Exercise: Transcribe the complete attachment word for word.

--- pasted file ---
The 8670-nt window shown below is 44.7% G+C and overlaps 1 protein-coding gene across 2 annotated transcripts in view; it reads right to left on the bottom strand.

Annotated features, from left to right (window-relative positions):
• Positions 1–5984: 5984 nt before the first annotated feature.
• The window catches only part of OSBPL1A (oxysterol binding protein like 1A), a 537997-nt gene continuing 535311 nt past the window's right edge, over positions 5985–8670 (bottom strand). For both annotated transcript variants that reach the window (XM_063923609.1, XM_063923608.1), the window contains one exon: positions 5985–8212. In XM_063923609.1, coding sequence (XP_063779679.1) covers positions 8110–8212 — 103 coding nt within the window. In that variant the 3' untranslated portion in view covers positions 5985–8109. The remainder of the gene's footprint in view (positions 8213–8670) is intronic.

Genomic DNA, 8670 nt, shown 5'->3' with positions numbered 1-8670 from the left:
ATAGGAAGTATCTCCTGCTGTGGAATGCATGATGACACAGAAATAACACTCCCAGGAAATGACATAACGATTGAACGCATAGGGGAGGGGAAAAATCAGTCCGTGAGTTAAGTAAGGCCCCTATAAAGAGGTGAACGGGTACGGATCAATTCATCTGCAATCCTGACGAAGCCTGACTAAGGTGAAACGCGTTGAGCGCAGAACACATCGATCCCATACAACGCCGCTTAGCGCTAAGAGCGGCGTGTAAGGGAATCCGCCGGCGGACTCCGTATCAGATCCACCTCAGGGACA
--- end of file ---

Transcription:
The 8670-nt window shown below is 44.7% G+C and overlaps 1 protein-coding gene across 2 annotated transcripts in view; it reads right to left on the bottom strand.

Annotated features, from left to right (window-relative positions):
• Positions 1–5984: 5984 nt before the first annotated feature.
• The window catches only part of OSBPL1A (oxysterol binding protein like 1A), a 537997-nt gene continuing 535311 nt past the window's right edge, over positions 5985–8670 (bottom strand). For both annotated transcript variants that reach the window (XM_063923609.1, XM_063923608.1), the window contains one exon: positions 5985–8212. In XM_063923609.1, coding sequence (XP_063779679.1) covers positions 8110–8212 — 103 coding nt within the window. In that variant the 3' untranslated portion in view covers positions 5985–8109. The remainder of the gene's footprint in view (positions 8213–8670) is intronic.

Genomic DNA, 8670 nt, shown 5'->3' with positions numbered 1-8670 from the left:
ATAGGAAGTATCTCCTGCTGTGGAATGCATGATGACACAGAAATAACACTCCCAGGAAATGACATAACGATTGAACGCATAGGGGAGGGGAAAAATCAGTCCGTGAGTTAAGTAAGGCCCCTATAAAGAGGTGAACGGGTACGGATCAATTCATCTGCAATCCTGACGAAGCCTGACTAAGGTGAAACGCGTTGAGCGCAGAACACATCGATCCCATACAACGCCGCTTAGCGCTAAGAGCGGCGTGTAAGGGAATCCGCCGGCGGACTCCGTATCAGATCCACCTCAGGGACA